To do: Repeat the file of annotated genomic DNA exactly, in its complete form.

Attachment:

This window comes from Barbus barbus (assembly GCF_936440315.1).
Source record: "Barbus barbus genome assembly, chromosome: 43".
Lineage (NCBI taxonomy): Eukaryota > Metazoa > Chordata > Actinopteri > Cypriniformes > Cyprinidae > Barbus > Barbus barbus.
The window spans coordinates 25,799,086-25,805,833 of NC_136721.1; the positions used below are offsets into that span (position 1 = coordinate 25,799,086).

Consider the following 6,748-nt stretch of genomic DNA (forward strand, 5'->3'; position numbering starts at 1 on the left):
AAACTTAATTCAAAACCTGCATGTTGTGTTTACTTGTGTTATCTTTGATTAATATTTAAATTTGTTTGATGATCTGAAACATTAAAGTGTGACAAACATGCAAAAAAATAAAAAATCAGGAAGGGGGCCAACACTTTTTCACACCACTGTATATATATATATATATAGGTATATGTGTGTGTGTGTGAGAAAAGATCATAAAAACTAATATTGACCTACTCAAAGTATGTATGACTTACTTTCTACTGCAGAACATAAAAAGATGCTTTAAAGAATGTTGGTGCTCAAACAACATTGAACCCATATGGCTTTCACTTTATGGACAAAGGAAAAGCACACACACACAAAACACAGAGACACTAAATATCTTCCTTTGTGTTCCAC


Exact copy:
This window comes from Barbus barbus (assembly GCF_936440315.1).
Source record: "Barbus barbus genome assembly, chromosome: 43".
Lineage (NCBI taxonomy): Eukaryota > Metazoa > Chordata > Actinopteri > Cypriniformes > Cyprinidae > Barbus > Barbus barbus.
The window spans coordinates 25,799,086-25,805,833 of NC_136721.1; the positions used below are offsets into that span (position 1 = coordinate 25,799,086).

Consider the following 6,748-nt stretch of genomic DNA (forward strand, 5'->3'; position numbering starts at 1 on the left):
AAACTTAATTCAAAACCTGCATGTTGTGTTTACTTGTGTTATCTTTGATTAATATTTAAATTTGTTTGATGATCTGAAACATTAAAGTGTGACAAACATGCAAAAAAATAAAAAATCAGGAAGGGGGCCAACACTTTTTCACACCACTGTATATATATATATATATAGGTATATGTGTGTGTGTGTGAGAAAAGATCATAAAAACTAATATTGACCTACTCAAAGTATGTATGACTTACTTTCTACTGCAGAACATAAAAAGATGCTTTAAAGAATGTTGGTGCTCAAACAACATTGAACCCATATGGCTTTCACTTTATGGACAAAGGAAAAGCACACACACACAAAACACAGAGACACTAAATATCTTCCTTTGTGTTCCAC